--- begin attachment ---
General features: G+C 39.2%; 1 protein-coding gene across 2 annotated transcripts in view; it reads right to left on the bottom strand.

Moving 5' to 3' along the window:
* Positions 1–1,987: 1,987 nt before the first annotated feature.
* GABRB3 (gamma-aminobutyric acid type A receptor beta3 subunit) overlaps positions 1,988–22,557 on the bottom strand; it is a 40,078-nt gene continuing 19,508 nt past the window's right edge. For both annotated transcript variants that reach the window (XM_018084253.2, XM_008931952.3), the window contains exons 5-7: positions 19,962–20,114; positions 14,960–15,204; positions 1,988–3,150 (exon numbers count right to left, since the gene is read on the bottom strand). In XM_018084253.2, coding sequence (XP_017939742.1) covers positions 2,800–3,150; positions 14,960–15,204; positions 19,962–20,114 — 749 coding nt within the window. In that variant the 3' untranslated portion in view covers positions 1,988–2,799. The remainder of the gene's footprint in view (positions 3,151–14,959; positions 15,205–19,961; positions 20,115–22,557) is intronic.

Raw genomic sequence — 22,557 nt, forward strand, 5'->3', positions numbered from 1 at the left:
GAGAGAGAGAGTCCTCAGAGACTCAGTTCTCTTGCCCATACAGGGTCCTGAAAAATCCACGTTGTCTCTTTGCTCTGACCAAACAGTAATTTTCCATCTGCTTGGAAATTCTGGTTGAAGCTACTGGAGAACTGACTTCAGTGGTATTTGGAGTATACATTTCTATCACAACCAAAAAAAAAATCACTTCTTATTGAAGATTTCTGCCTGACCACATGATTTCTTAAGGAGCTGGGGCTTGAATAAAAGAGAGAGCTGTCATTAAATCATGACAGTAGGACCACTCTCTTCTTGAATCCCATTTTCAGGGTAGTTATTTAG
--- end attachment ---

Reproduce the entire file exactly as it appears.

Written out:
General features: G+C 39.2%; 1 protein-coding gene across 2 annotated transcripts in view; it reads right to left on the bottom strand.

Moving 5' to 3' along the window:
* Positions 1–1,987: 1,987 nt before the first annotated feature.
* GABRB3 (gamma-aminobutyric acid type A receptor beta3 subunit) overlaps positions 1,988–22,557 on the bottom strand; it is a 40,078-nt gene continuing 19,508 nt past the window's right edge. For both annotated transcript variants that reach the window (XM_018084253.2, XM_008931952.3), the window contains exons 5-7: positions 19,962–20,114; positions 14,960–15,204; positions 1,988–3,150 (exon numbers count right to left, since the gene is read on the bottom strand). In XM_018084253.2, coding sequence (XP_017939742.1) covers positions 2,800–3,150; positions 14,960–15,204; positions 19,962–20,114 — 749 coding nt within the window. In that variant the 3' untranslated portion in view covers positions 1,988–2,799. The remainder of the gene's footprint in view (positions 3,151–14,959; positions 15,205–19,961; positions 20,115–22,557) is intronic.

Raw genomic sequence — 22,557 nt, forward strand, 5'->3', positions numbered from 1 at the left:
GAGAGAGAGAGTCCTCAGAGACTCAGTTCTCTTGCCCATACAGGGTCCTGAAAAATCCACGTTGTCTCTTTGCTCTGACCAAACAGTAATTTTCCATCTGCTTGGAAATTCTGGTTGAAGCTACTGGAGAACTGACTTCAGTGGTATTTGGAGTATACATTTCTATCACAACCAAAAAAAAAATCACTTCTTATTGAAGATTTCTGCCTGACCACATGATTTCTTAAGGAGCTGGGGCTTGAATAAAAGAGAGAGCTGTCATTAAATCATGACAGTAGGACCACTCTCTTCTTGAATCCCATTTTCAGGGTAGTTATTTAG